I’ll venture a guess. None. None.

I am very happy and thankful that Stuart decided to fight the case, because if he hadn’t, we wouldn’t know that this all took place. We wouldn’t know that New York decided to take both interstate and international law enforcement into its own hands. We wouldn't have yet another example of justice failing in the land of the free, and the home of the brave.




1: I admit, I’m being a bit heavy on the vitriol, but I think that New York deserves it. In their defense, there are many companies that are serving American gamblers through illegal channels. By that, I mean that there are elements of the operations based in the United States. As such, efforts to fight these operations are legitimate.

2: Arizona does have some history of this. Aside from noted scumbag Bill Frist, one of the primary supporters of the UIGEA was Arizona Senator Jon Kyl, who was instrumental in sneaking the bill through congress without debate. Kyl, because he is also a scumbag, just less-so, would later sabotage government functioning because of his anti-gambling crusade. He has retired from congress and has entered the "revolving door" of politicians becoming lobbyists after accepting positions at the American Enterprise Institute and Covington & Burling.

Friday, March 15, 2013

A Photograph

Mark Peterson/Redux, for The New York Times
There is a profound, Diane Arbus-like beauty to this photo. Perfectly chosen for the article. It was perhaps intended to be something of a freak show (lord knows, the NY Times is known for making subtle, condescending digs in its articles), but I think that it is just wonderful. Photograph taken for this article.

Thursday, March 14, 2013

Players Finally Receiving Full Tilt Poker Refunds


After nearly two years, players who had money tied up in the Full Tilt Poker blow-up are finally having their money returned to them. As many of you remember, FTP was a major poker website that was shut down by U.S. officials in April of 2011. How guilty FTP actually was of any infractions is unknown, because the U.S. has a tendency to ignore the law and fabricate trumped-up charges as regards online gambling.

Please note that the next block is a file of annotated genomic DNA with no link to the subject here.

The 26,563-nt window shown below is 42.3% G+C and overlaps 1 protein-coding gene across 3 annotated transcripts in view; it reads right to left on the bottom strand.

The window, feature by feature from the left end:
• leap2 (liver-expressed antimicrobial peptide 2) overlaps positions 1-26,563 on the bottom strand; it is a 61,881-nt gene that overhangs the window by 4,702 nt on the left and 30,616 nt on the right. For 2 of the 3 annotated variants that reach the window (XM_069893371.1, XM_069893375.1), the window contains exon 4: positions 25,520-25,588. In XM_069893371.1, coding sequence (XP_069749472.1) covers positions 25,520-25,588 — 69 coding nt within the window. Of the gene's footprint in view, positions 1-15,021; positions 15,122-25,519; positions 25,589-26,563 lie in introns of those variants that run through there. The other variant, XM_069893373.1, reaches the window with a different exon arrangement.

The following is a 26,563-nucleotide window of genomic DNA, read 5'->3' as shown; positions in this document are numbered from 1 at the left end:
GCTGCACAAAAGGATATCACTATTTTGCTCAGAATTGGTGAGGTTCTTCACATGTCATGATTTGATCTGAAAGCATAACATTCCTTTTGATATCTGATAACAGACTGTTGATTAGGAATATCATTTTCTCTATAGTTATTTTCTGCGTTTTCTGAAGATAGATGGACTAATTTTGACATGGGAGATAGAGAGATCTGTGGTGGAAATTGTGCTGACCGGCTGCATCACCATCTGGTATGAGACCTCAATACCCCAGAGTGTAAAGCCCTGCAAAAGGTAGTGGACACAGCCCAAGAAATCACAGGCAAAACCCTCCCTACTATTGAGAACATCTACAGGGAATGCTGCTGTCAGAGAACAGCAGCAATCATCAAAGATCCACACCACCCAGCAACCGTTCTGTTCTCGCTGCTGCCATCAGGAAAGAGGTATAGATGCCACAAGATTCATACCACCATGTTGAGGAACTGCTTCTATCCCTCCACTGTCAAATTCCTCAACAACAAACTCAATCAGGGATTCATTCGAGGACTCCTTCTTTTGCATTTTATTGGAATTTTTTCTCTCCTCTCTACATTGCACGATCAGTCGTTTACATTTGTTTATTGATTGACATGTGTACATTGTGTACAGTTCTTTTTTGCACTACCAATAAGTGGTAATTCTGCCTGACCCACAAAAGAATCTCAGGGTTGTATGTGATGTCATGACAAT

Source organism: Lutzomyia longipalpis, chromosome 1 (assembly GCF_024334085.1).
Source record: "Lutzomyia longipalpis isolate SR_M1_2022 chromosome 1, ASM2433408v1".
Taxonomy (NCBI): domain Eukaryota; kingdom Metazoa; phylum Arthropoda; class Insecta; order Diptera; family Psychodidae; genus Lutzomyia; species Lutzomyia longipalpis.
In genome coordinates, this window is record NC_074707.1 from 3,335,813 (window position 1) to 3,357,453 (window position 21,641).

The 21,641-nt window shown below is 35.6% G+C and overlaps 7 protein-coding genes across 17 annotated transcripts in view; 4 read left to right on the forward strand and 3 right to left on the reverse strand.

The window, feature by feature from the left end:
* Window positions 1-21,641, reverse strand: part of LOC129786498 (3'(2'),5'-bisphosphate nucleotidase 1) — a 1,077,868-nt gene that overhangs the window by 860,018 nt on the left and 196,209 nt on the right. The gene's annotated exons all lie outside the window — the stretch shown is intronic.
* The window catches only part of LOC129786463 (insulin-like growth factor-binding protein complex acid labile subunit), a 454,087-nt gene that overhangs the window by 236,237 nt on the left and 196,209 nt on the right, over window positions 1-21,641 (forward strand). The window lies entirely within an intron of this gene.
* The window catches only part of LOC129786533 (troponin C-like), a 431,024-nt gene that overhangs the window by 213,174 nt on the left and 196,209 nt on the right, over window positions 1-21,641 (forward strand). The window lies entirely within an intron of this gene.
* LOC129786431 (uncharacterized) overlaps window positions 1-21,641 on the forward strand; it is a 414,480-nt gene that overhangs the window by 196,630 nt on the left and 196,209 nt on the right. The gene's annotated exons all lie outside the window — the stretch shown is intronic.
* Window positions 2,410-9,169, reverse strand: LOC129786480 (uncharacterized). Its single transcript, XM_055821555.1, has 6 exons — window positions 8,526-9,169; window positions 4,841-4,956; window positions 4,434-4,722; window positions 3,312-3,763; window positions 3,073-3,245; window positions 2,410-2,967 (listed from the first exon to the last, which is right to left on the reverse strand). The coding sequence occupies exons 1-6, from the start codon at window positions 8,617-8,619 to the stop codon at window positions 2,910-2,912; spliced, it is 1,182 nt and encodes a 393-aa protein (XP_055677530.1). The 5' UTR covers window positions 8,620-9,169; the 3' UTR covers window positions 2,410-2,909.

The seizing locked up hundreds of millions of dollars in player money with, at least initially, little chance of getting it back. While I’m sure that the government tried to find ways to avoid paying players, they eventually made a deal with PokerStars, FTP’s primary competitor, in such a way as to get money back to players. It’s a little bit convoluted, but basically, PokerStars will buy FTP, brand and all, and receive a pardon of sorts from the U.S. government.

Part of the deal involves PokerStars paying the U.S. government $547 million over three years, some of which will be used to pay American players, and paying international players $184 million. The end result of this is that neither FTP or PokerStars must admit any wrongdoing. It’s unknown how much money is in the bank accounts of FTP that would offset these costs.

The charges against individuals from FTP and PokerStars, and to a lesser degree PartyPoker, remain. How well they will stand up in court is another thing. I say this because the primary tool, and the tool with the sharpest teeth, was The Wire Act. In 2012, after years of arguing otherwise, the Justice Department finally admitted that The Wire Act does not apply to online poker. The abandonment of The Wire Act was actually something of a necessity, since it says that illegal gambling is only sports betting. If they continue to assert The Wire Act, it could actually act as justification for voiding the UIGEA.

With The Wire Act no longer a potential foundation for charges, all they have left is a violation of the UIGEA, which is an unjust pile of nonsense. As columnist Jacob Sullum pointed out,